Son of Swee Kee founder fights brothers for share in family home

Moh Tai Siang, the third son of the founder of Swee Kee Chicken Rice Restaurant, sued his two brothers for his share of the family home, which was sold for SGD16 million in 2015

Moh Tai Siang, the third son of the founder of Swee Kee Chicken Rice Restaurant, sued his two brothers for his share of the family home, which was sold for SGD16 million in 2015, reported The Straits Times.

Tai Siang transferred his one-quarter share in the house to brothers Tai Tong and Tai Suan, also known as Freddy and Royston respectively, in 1985 after he ran into financial problems.

In suing for his SGD4 million share of the sales proceeds, Tai Siang claimed that his brothers were merely holding his share in the Branksome Road house on trust for him.

He alleged that the transfer was made at the behest of his eldest brother Tai Sing and mother, who told him that he could get his share back once the house is sold or when he is old.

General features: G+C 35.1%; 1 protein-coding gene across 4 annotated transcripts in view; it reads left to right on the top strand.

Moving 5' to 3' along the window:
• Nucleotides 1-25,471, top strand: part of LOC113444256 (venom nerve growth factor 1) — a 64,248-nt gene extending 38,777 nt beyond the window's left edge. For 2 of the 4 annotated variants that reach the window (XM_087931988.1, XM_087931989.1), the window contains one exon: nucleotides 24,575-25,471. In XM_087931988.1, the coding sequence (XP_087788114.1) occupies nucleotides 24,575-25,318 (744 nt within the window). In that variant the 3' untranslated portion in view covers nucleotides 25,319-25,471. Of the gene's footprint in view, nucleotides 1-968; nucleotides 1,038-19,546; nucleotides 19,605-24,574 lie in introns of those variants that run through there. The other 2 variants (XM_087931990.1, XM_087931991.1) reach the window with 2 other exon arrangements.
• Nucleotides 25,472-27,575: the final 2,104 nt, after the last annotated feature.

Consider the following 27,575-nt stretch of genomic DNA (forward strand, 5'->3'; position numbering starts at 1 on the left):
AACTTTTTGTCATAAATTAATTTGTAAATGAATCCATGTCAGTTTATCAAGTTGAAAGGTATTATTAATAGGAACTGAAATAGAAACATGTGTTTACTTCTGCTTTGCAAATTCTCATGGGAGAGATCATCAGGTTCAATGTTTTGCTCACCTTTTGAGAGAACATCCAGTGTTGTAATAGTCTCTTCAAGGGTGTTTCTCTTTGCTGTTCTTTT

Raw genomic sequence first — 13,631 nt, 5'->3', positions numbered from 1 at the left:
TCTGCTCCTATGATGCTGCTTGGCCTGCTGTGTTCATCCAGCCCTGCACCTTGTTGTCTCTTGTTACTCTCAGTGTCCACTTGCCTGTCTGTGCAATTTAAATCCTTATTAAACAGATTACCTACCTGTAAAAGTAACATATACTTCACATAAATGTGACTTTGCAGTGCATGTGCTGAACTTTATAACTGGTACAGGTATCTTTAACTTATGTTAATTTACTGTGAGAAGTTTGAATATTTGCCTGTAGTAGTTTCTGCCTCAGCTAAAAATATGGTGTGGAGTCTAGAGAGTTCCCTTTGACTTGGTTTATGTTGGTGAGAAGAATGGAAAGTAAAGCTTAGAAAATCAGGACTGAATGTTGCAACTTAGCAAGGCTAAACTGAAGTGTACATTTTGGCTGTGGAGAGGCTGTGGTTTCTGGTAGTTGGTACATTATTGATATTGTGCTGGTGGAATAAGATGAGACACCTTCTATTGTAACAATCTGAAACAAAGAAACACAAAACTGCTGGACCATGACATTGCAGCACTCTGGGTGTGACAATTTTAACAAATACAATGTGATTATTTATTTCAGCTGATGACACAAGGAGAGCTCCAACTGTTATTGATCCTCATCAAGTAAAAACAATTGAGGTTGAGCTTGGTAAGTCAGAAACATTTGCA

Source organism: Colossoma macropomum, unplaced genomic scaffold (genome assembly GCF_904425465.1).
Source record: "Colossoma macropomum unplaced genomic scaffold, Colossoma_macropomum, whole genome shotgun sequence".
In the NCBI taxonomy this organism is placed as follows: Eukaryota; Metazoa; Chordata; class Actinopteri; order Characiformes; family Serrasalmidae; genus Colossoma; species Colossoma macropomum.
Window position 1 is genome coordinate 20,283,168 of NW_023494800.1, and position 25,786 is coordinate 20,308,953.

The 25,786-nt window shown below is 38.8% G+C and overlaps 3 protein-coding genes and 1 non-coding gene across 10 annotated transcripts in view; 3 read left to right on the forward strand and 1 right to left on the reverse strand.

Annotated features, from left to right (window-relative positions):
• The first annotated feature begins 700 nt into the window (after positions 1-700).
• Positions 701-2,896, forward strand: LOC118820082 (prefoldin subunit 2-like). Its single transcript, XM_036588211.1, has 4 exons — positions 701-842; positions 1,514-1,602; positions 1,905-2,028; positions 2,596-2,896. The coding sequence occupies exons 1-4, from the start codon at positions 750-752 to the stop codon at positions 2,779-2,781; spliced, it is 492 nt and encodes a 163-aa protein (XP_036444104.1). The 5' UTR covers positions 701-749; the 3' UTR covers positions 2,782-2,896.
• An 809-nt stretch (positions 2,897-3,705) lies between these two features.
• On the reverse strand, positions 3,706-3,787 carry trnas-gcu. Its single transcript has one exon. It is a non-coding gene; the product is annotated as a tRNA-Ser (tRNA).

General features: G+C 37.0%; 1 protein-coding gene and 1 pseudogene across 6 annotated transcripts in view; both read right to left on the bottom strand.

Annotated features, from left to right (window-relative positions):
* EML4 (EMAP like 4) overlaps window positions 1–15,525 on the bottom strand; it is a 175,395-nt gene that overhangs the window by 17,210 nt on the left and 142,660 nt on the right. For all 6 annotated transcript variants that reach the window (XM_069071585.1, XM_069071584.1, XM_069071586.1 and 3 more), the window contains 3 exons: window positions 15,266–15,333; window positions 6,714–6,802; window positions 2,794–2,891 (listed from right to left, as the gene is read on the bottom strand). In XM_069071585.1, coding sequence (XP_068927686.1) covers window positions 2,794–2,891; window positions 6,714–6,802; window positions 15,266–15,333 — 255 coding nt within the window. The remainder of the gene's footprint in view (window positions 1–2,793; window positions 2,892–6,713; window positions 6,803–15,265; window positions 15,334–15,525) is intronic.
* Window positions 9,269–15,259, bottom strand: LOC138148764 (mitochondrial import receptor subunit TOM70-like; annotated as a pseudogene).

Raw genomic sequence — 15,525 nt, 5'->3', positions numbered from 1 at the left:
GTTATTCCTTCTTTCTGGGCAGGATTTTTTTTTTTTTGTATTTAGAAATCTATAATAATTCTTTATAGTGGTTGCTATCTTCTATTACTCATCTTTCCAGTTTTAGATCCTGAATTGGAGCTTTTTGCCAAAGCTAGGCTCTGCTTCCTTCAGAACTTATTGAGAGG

Freddy and Royston, however, both denied the allegations. According to them, they acquired Tai Siang’s stake for S$200,000, as shown in a legal document.

Tai Siang’s lawyer argued that there was no evidence showing that Tai Siang was actually paid S$200,000.

Freddy’s lawyer explained that Tai Siang, who incurred numerous debts during his younger days, offered to give up his stake in the property for urgent financial assistance.

In fact, he declared that he owns no assets whatsoever when he was made bankrupt in 1988, noted Royston’s lawyer.

When asked during cross-examination why he did not ask his mother to retrieve his share for him when she was still alive, Tai Siang, through a Mandarin interpreter, said: “My mother was ill, if the brothers are arguing, she will definitely be unhappy.”

 

Senior Content Specialist Christopher Chitty edited this story